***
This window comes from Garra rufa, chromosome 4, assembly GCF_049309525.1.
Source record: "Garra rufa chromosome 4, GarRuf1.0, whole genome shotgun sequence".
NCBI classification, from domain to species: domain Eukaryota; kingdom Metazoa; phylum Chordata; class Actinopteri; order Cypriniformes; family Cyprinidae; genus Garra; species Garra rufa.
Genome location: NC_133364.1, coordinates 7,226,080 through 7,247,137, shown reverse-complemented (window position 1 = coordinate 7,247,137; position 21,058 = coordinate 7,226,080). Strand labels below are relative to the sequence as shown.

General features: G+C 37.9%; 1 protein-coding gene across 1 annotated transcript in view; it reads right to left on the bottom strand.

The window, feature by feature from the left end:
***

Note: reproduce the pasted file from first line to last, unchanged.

This window comes from Garra rufa, chromosome 4, assembly GCF_049309525.1.
Source record: "Garra rufa chromosome 4, GarRuf1.0, whole genome shotgun sequence".
NCBI classification, from domain to species: domain Eukaryota; kingdom Metazoa; phylum Chordata; class Actinopteri; order Cypriniformes; family Cyprinidae; genus Garra; species Garra rufa.
Genome location: NC_133364.1, coordinates 7,226,080 through 7,247,137, shown reverse-complemented (window position 1 = coordinate 7,247,137; position 21,058 = coordinate 7,226,080). Strand labels below are relative to the sequence as shown.

General features: G+C 37.9%; 1 protein-coding gene across 1 annotated transcript in view; it reads right to left on the bottom strand.

The window, feature by feature from the left end: